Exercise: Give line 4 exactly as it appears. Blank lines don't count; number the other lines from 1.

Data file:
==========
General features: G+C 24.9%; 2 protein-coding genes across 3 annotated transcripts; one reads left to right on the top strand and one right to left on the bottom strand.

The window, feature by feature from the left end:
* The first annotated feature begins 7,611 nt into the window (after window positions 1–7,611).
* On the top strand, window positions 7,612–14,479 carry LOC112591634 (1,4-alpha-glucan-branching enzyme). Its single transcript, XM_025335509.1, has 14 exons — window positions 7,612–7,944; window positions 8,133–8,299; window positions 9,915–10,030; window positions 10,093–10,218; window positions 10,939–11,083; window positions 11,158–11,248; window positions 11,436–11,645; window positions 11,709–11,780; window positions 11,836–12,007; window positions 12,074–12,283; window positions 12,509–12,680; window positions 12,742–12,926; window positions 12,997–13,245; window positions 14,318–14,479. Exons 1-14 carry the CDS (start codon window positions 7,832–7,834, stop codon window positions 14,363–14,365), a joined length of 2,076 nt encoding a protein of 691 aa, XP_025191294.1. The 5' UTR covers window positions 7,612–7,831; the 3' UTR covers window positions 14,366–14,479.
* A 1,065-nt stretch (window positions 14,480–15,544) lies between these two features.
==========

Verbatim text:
* On the top strand, window positions 7,612–14,479 carry LOC112591634 (1,4-alpha-glucan-branching enzyme). Its single transcript, XM_025335509.1, has 14 exons — window positions 7,612–7,944; window positions 8,133–8,299; window positions 9,915–10,030; window positions 10,093–10,218; window positions 10,939–11,083; window positions 11,158–11,248; window positions 11,436–11,645; window positions 11,709–11,780; window positions 11,836–12,007; window positions 12,074–12,283; window positions 12,509–12,680; window positions 12,742–12,926; window positions 12,997–13,245; window positions 14,318–14,479. Exons 1-14 carry the CDS (start codon window positions 7,832–7,834, stop codon window positions 14,363–14,365), a joined length of 2,076 nt encoding a protein of 691 aa, XP_025191294.1. The 5' UTR covers window positions 7,612–7,831; the 3' UTR covers window positions 14,366–14,479.